Editors at The Chicago Tribune are facing the same problem corporate editors began tackling years ago: how to integrate print with online.
Seems Tribune editors are struggling with integration—perhaps downright ignoring it— as they plan a reportedly drastic redesign of the paper. Someone at the Tribune told a Chicago columnist that no one overseeing the redesign has even mentioned print and Web integration.
Corporate editors are deeply concerned with integration, so much so they have an acronym for it, IPO. In fact, creating a quality print publication that works seamlessly alongside a strong intranet is the goal of most, if not all editors. And many of you are reaching that goal.
Maybe you should work for Sam Zell, the billionaire real estate mogul and owner of the Tribune Company.
Zell is laying waste to Tribune-owned newsrooms and slashing the amount of actual news in his papers. To accommodate the diminished news, he ordered redesigns at his papers.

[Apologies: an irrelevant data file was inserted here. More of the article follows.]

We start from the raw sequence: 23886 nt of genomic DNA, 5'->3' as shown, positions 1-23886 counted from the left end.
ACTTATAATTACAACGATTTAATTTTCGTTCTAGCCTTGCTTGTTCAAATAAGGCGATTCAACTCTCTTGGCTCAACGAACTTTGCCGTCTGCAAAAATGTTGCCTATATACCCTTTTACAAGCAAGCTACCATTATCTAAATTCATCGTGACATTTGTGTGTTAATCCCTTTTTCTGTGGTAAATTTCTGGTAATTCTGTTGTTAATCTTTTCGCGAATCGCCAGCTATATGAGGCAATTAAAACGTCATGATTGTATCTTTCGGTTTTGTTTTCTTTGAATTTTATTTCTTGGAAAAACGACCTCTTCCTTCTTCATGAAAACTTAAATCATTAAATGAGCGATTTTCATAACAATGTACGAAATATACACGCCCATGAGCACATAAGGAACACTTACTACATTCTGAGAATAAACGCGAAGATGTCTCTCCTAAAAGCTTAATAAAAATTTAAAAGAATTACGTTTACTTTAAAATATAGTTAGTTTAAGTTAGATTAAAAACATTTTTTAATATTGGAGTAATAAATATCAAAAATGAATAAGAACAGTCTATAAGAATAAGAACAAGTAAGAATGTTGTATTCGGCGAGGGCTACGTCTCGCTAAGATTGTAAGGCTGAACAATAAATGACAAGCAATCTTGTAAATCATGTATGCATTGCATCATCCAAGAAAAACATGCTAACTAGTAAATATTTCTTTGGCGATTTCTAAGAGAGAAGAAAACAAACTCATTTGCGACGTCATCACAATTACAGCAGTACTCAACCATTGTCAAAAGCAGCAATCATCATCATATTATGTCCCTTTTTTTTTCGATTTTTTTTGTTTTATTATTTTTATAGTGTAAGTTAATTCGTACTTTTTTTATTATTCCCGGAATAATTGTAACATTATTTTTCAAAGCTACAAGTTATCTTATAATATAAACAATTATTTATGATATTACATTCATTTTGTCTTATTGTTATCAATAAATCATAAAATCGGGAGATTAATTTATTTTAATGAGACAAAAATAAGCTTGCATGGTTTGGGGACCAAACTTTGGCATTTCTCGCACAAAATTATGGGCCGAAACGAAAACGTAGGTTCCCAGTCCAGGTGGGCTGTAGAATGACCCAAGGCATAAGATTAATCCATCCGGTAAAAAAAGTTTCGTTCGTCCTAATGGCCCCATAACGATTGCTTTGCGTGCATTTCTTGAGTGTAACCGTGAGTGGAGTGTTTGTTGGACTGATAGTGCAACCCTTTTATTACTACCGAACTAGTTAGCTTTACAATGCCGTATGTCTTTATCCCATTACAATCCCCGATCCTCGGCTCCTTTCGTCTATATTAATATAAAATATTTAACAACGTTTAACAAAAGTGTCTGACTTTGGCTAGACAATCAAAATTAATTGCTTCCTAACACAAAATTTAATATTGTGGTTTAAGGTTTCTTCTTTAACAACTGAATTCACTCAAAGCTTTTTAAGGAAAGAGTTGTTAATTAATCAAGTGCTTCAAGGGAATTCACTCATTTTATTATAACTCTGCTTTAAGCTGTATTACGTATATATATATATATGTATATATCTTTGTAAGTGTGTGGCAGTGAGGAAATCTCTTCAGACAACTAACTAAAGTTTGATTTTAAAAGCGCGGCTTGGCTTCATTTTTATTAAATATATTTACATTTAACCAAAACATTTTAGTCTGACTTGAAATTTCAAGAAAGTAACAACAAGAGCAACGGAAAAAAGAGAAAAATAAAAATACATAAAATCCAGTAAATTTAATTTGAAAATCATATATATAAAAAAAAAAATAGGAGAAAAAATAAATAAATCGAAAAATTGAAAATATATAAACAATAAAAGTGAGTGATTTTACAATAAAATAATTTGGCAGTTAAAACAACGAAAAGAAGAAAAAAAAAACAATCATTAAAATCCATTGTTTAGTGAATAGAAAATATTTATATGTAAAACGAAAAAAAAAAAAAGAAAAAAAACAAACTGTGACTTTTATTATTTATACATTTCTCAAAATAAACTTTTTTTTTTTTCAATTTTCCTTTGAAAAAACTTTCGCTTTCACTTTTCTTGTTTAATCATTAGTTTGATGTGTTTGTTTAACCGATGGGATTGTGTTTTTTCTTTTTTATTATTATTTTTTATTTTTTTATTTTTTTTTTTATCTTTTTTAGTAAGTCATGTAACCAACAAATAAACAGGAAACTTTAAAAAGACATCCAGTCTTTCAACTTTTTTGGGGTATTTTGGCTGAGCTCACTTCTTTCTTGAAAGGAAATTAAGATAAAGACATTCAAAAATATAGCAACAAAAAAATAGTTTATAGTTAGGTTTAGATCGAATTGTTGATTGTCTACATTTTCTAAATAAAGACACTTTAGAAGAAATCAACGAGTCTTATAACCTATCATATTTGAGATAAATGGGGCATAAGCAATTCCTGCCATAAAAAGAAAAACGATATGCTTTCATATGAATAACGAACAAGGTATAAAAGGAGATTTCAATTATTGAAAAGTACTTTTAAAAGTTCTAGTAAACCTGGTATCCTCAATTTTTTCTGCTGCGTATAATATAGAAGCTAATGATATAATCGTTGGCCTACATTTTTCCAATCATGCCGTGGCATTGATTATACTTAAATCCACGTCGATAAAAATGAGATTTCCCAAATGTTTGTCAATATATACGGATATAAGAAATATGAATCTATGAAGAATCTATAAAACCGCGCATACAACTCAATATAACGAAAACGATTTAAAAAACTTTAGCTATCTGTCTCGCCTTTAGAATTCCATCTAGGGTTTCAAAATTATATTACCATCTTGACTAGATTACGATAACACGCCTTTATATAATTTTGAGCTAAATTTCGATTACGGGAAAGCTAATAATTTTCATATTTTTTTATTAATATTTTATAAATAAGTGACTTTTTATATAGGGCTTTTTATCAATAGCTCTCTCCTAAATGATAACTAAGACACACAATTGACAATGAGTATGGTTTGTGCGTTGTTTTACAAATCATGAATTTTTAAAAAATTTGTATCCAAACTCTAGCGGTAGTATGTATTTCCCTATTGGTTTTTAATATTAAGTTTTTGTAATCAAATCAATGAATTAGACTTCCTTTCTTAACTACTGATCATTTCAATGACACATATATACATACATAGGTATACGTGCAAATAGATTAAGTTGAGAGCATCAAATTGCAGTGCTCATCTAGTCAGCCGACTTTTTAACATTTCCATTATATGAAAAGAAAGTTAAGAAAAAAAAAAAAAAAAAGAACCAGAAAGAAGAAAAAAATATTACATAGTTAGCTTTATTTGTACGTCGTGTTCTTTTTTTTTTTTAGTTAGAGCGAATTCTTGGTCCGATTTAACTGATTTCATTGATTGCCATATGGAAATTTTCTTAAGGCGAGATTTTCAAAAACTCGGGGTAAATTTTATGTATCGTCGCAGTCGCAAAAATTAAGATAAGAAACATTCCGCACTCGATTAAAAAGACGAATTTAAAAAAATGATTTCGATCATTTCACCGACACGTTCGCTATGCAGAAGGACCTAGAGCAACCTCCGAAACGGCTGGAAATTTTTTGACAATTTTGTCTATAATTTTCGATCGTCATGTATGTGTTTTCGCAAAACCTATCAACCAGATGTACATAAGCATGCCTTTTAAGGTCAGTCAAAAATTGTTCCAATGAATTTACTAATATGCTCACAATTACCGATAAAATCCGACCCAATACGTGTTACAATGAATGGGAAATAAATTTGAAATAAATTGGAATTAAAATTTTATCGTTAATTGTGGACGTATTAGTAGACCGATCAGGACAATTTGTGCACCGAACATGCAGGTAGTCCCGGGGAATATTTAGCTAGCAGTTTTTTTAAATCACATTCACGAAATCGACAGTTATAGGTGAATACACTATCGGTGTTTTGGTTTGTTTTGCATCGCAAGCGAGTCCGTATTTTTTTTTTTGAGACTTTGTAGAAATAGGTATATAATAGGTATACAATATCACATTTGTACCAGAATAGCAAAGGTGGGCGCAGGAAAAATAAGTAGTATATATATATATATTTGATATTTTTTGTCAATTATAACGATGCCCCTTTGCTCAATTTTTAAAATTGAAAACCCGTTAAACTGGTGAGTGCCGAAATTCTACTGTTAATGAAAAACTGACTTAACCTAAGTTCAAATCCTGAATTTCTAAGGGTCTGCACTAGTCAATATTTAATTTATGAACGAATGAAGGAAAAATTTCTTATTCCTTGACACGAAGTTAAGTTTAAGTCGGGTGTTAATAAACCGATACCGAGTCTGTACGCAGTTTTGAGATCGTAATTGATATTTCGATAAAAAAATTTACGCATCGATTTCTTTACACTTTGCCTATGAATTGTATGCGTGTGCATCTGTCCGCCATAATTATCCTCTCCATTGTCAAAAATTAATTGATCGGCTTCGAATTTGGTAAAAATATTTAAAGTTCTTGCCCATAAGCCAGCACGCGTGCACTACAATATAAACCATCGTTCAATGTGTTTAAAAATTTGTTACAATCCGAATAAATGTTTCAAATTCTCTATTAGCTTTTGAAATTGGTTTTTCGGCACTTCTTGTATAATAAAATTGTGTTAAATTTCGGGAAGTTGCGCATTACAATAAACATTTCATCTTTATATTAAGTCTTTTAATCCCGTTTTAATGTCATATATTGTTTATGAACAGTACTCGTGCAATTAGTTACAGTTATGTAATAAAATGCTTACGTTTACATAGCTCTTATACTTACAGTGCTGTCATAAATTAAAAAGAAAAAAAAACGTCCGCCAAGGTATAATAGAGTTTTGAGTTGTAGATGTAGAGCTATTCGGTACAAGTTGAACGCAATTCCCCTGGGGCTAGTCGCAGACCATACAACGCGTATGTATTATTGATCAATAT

The bright side is he’s letting newsroom staff from each paper handle the redesigns. No meddling from the front office.
At the Chicago Tribune a team of about 30 editors and reporters are mapping out the redesign with an eye on Great Britain’s The Guardian, explained Michael Miner, a columnist for the weekly Chicago Reader. His column focuses primarily on the Chicago media world.
Miner’s information comes from an anonymous source at the Tribune. This paragraph appears near the end of Miner’s July 10 column on the Tribune redesign:
“‘The most troubling thing about this process,’ my contact added, is why no one’s ‘talked about how this new print product will integrate with the Web. These committees are focused solely on the paper, which I think is a futile exercise, because in order to survive we have to figure out how the two complement each other.’”
Scary, isn’t it? In 2008, editors and reporters at one of America’s largest newspapers are not focused on how to integrate their print newspaper with their Web site.
If Miner’s information is correct then I’d advise selling your Tribune shares, but don’t worry, Zell took the company private. He’s the one who should be worried.
Maybe corporate editors should lend a hand—for a reasonable fee, of course.